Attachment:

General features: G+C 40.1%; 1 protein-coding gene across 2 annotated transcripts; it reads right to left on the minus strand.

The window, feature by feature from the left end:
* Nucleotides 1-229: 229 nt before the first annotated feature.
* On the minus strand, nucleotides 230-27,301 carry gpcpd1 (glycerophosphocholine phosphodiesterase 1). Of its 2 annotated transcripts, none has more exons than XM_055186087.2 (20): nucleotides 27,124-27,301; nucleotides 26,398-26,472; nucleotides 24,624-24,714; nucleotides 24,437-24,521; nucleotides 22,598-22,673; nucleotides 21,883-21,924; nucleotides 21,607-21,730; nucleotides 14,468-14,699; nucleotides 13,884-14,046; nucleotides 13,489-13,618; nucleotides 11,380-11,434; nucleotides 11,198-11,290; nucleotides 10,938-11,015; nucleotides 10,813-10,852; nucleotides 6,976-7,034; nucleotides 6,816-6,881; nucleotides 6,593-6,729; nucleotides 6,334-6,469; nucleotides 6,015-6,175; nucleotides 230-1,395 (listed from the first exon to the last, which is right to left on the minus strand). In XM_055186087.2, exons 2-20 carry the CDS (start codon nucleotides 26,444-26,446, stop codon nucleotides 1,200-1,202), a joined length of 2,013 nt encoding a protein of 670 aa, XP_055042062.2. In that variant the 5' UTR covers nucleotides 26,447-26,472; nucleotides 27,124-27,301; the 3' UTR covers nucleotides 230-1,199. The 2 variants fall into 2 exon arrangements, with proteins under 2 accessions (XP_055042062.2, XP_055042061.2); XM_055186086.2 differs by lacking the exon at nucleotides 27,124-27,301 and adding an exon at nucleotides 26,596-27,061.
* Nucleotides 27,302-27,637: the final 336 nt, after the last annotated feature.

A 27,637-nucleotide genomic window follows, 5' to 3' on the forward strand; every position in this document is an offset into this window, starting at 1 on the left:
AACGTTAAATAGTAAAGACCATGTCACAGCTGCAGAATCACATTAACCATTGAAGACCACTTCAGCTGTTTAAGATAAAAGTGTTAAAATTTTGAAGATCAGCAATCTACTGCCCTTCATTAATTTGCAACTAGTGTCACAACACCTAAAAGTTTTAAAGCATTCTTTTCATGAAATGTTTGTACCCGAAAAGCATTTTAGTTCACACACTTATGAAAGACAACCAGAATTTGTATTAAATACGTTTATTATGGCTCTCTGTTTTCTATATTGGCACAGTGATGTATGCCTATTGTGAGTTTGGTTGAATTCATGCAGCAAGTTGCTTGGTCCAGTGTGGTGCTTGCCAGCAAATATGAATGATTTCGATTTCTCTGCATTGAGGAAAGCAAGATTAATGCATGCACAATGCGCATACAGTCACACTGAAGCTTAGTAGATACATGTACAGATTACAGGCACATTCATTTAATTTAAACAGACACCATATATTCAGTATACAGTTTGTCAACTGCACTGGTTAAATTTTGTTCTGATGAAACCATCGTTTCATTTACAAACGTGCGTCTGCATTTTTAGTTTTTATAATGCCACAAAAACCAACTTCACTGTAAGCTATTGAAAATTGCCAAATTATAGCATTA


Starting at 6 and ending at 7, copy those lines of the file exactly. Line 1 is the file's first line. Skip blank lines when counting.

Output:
A 27,637-nucleotide genomic window follows, 5' to 3' on the forward strand; every position in this document is an offset into this window, starting at 1 on the left:
AACGTTAAATAGTAAAGACCATGTCACAGCTGCAGAATCACATTAACCATTGAAGACCACTTCAGCTGTTTAAGATAAAAGTGTTAAAATTTTGAAGATCAGCAATCTACTGCCCTTCATTAATTTGCAACTAGTGTCACAACACCTAAAAGTTTTAAAGCATTCTTTTCATGAAATGTTTGTACCCGAAAAGCATTTTAGTTCACACACTTATGAAAGACAACCAGAATTTGTATTAAATACGTTTATTATGGCTCTCTGTTTTCTATATTGGCACAGTGATGTATGCCTATTGTGAGTTTGGTTGAATTCATGCAGCAAGTTGCTTGGTCCAGTGTGGTGCTTGCCAGCAAATATGAATGATTTCGATTTCTCTGCATTGAGGAAAGCAAGATTAATGCATGCACAATGCGCATACAGTCACACTGAAGCTTAGTAGATACATGTACAGATTACAGGCACATTCATTTAATTTAAACAGACACCATATATTCAGTATACAGTTTGTCAACTGCACTGGTTAAATTTTGTTCTGATGAAACCATCGTTTCATTTACAAACGTGCGTCTGCATTTTTAGTTTTTATAATGCCACAAAAACCAACTTCACTGTAAGCTATTGAAAATTGCCAAATTATAGCATTA